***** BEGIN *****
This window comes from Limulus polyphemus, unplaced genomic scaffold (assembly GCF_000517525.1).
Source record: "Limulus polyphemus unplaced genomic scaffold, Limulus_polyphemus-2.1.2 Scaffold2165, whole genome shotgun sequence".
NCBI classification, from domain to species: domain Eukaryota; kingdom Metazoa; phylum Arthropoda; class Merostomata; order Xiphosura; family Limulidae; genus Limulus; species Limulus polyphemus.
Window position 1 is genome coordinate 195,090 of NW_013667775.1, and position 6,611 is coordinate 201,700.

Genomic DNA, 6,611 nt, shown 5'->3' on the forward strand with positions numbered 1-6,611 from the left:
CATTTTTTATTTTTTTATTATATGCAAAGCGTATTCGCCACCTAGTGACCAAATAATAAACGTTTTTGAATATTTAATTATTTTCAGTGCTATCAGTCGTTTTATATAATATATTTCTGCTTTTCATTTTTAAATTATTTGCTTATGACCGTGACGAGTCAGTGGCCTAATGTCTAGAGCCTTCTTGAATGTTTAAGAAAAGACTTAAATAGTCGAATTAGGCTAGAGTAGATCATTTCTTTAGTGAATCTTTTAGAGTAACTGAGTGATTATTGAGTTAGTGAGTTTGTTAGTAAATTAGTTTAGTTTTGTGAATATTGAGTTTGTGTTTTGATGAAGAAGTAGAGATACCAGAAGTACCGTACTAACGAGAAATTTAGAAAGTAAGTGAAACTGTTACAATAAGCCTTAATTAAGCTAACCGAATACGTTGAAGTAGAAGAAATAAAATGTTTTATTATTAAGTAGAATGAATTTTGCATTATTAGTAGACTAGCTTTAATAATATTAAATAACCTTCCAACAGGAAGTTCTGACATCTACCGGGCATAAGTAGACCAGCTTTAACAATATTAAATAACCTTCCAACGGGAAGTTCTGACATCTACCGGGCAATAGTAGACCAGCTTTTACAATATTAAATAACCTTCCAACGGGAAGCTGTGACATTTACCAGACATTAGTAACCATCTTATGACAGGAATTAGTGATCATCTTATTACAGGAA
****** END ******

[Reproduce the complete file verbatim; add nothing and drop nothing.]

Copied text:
This window comes from Limulus polyphemus, unplaced genomic scaffold (assembly GCF_000517525.1).
Source record: "Limulus polyphemus unplaced genomic scaffold, Limulus_polyphemus-2.1.2 Scaffold2165, whole genome shotgun sequence".
NCBI classification, from domain to species: domain Eukaryota; kingdom Metazoa; phylum Arthropoda; class Merostomata; order Xiphosura; family Limulidae; genus Limulus; species Limulus polyphemus.
Window position 1 is genome coordinate 195,090 of NW_013667775.1, and position 6,611 is coordinate 201,700.

Genomic DNA, 6,611 nt, shown 5'->3' on the forward strand with positions numbered 1-6,611 from the left:
CATTTTTTATTTTTTTATTATATGCAAAGCGTATTCGCCACCTAGTGACCAAATAATAAACGTTTTTGAATATTTAATTATTTTCAGTGCTATCAGTCGTTTTATATAATATATTTCTGCTTTTCATTTTTAAATTATTTGCTTATGACCGTGACGAGTCAGTGGCCTAATGTCTAGAGCCTTCTTGAATGTTTAAGAAAAGACTTAAATAGTCGAATTAGGCTAGAGTAGATCATTTCTTTAGTGAATCTTTTAGAGTAACTGAGTGATTATTGAGTTAGTGAGTTTGTTAGTAAATTAGTTTAGTTTTGTGAATATTGAGTTTGTGTTTTGATGAAGAAGTAGAGATACCAGAAGTACCGTACTAACGAGAAATTTAGAAAGTAAGTGAAACTGTTACAATAAGCCTTAATTAAGCTAACCGAATACGTTGAAGTAGAAGAAATAAAATGTTTTATTATTAAGTAGAATGAATTTTGCATTATTAGTAGACTAGCTTTAATAATATTAAATAACCTTCCAACAGGAAGTTCTGACATCTACCGGGCATAAGTAGACCAGCTTTAACAATATTAAATAACCTTCCAACGGGAAGTTCTGACATCTACCGGGCAATAGTAGACCAGCTTTTACAATATTAAATAACCTTCCAACGGGAAGCTGTGACATTTACCAGACATTAGTAACCATCTTATGACAGGAATTAGTGATCATCTTATTACAGGAA